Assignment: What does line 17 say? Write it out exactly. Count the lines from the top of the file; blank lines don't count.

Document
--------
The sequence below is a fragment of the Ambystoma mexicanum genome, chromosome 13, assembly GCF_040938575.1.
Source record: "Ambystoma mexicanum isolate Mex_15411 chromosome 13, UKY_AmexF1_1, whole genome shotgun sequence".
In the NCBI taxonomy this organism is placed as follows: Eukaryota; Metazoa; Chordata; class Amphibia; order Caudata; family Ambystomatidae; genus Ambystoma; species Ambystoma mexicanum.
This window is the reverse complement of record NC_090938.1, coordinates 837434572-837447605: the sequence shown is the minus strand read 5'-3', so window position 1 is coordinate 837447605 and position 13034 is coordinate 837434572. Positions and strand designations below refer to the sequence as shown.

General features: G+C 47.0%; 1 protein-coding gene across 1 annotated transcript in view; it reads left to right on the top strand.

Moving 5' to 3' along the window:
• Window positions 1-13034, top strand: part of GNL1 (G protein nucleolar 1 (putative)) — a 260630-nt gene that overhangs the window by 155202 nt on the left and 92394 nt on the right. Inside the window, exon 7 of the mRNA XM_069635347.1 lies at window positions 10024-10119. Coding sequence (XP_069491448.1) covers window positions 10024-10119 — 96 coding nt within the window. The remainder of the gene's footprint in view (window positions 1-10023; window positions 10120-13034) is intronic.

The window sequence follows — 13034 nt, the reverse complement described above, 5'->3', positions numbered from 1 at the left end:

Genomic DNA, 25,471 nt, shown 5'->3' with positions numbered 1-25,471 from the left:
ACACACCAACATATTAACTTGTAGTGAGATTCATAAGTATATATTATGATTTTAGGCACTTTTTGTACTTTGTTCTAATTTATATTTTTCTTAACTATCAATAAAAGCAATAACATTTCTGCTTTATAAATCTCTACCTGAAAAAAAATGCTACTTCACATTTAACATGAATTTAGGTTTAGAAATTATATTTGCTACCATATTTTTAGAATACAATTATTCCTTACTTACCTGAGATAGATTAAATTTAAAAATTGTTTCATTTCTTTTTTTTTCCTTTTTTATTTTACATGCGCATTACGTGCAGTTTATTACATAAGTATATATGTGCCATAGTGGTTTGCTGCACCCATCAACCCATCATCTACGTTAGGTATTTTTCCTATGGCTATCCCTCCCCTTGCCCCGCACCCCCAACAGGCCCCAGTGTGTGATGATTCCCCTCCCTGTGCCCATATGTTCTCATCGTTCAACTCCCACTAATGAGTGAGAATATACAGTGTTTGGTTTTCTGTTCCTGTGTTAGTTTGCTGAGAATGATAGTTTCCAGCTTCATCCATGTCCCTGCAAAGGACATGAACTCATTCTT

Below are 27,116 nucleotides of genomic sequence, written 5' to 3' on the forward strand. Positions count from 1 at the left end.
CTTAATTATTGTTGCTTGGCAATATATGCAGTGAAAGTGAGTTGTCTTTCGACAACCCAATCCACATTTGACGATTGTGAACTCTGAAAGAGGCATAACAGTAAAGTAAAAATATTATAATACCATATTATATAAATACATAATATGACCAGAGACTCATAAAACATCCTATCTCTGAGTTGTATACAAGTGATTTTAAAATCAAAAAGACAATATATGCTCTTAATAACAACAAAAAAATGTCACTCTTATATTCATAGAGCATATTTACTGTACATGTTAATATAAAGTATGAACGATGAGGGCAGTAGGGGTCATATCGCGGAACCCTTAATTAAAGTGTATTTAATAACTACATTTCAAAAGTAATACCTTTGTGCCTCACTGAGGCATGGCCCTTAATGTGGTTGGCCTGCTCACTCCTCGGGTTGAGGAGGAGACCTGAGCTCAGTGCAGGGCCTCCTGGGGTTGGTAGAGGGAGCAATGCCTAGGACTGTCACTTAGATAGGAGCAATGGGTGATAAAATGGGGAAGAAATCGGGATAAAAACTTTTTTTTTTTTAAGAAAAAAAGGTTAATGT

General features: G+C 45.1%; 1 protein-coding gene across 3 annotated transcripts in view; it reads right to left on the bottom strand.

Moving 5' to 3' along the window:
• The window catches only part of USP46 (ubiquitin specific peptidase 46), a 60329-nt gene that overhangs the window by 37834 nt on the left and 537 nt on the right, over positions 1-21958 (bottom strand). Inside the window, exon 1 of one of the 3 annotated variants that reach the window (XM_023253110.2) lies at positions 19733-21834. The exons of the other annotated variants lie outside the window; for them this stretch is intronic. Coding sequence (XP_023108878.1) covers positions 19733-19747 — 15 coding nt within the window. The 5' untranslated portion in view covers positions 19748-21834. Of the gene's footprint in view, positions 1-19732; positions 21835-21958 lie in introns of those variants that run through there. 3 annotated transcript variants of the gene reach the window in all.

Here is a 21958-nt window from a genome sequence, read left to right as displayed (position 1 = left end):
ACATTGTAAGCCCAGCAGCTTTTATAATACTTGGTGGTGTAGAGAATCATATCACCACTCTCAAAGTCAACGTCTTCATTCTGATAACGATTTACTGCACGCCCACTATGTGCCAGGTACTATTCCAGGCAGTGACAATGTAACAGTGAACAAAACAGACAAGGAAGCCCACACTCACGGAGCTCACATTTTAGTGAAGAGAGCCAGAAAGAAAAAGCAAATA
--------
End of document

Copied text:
ACATTGTAAGCCCAGCAGCTTTTATAATACTTGGTGGTGTAGAGAATCATATCACCACTCTCAAAGTCAACGTCTTCATTCTGATAACGATTTACTGCACGCCCACTATGTGCCAGGTACTATTCCAGGCAGTGACAATGTAACAGTGAACAAAACAGACAAGGAAGCCCACACTCACGGAGCTCACATTTTAGTGAAGAGAGCCAGAAAGAAAAAGCAAATA